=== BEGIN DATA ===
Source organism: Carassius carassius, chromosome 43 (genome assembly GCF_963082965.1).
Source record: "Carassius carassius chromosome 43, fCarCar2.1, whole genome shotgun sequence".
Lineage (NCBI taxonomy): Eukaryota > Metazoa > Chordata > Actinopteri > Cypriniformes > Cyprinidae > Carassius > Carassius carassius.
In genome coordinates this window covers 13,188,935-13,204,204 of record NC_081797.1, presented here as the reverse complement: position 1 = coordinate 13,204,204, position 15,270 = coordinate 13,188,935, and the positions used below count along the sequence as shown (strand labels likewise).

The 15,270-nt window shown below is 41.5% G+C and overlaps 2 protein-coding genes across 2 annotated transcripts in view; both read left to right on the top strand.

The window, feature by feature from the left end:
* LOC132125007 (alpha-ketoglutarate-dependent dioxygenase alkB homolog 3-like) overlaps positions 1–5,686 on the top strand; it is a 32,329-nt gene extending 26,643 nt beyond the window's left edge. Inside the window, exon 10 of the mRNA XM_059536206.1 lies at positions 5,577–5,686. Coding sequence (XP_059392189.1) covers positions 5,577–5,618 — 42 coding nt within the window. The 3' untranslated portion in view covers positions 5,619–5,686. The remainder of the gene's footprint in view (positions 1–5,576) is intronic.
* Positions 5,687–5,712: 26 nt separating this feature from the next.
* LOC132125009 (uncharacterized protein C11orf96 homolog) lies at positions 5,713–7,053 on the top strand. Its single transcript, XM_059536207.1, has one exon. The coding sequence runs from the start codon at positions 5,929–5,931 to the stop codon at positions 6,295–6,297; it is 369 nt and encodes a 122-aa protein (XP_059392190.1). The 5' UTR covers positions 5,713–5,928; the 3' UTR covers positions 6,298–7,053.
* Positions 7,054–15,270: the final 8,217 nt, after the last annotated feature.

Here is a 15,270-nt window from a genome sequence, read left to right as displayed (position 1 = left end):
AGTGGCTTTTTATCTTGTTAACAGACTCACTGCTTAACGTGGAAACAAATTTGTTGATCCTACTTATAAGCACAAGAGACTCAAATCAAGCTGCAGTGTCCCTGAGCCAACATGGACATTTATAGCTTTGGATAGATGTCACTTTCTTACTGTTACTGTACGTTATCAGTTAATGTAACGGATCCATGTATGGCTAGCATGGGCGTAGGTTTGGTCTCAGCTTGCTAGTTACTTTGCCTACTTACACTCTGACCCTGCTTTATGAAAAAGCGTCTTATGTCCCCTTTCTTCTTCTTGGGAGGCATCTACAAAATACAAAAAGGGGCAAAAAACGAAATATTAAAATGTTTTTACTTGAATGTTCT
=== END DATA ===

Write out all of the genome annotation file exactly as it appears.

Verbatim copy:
Source organism: Carassius carassius, chromosome 43 (genome assembly GCF_963082965.1).
Source record: "Carassius carassius chromosome 43, fCarCar2.1, whole genome shotgun sequence".
Lineage (NCBI taxonomy): Eukaryota > Metazoa > Chordata > Actinopteri > Cypriniformes > Cyprinidae > Carassius > Carassius carassius.
In genome coordinates this window covers 13,188,935-13,204,204 of record NC_081797.1, presented here as the reverse complement: position 1 = coordinate 13,204,204, position 15,270 = coordinate 13,188,935, and the positions used below count along the sequence as shown (strand labels likewise).

The 15,270-nt window shown below is 41.5% G+C and overlaps 2 protein-coding genes across 2 annotated transcripts in view; both read left to right on the top strand.

The window, feature by feature from the left end:
* LOC132125007 (alpha-ketoglutarate-dependent dioxygenase alkB homolog 3-like) overlaps positions 1–5,686 on the top strand; it is a 32,329-nt gene extending 26,643 nt beyond the window's left edge. Inside the window, exon 10 of the mRNA XM_059536206.1 lies at positions 5,577–5,686. Coding sequence (XP_059392189.1) covers positions 5,577–5,618 — 42 coding nt within the window. The 3' untranslated portion in view covers positions 5,619–5,686. The remainder of the gene's footprint in view (positions 1–5,576) is intronic.
* Positions 5,687–5,712: 26 nt separating this feature from the next.
* LOC132125009 (uncharacterized protein C11orf96 homolog) lies at positions 5,713–7,053 on the top strand. Its single transcript, XM_059536207.1, has one exon. The coding sequence runs from the start codon at positions 5,929–5,931 to the stop codon at positions 6,295–6,297; it is 369 nt and encodes a 122-aa protein (XP_059392190.1). The 5' UTR covers positions 5,713–5,928; the 3' UTR covers positions 6,298–7,053.
* Positions 7,054–15,270: the final 8,217 nt, after the last annotated feature.

Here is a 15,270-nt window from a genome sequence, read left to right as displayed (position 1 = left end):
AGTGGCTTTTTATCTTGTTAACAGACTCACTGCTTAACGTGGAAACAAATTTGTTGATCCTACTTATAAGCACAAGAGACTCAAATCAAGCTGCAGTGTCCCTGAGCCAACATGGACATTTATAGCTTTGGATAGATGTCACTTTCTTACTGTTACTGTACGTTATCAGTTAATGTAACGGATCCATGTATGGCTAGCATGGGCGTAGGTTTGGTCTCAGCTTGCTAGTTACTTTGCCTACTTACACTCTGACCCTGCTTTATGAAAAAGCGTCTTATGTCCCCTTTCTTCTTCTTGGGAGGCATCTACAAAATACAAAAAGGGGCAAAAAACGAAATATTAAAATGTTTTTACTTGAATGTTCT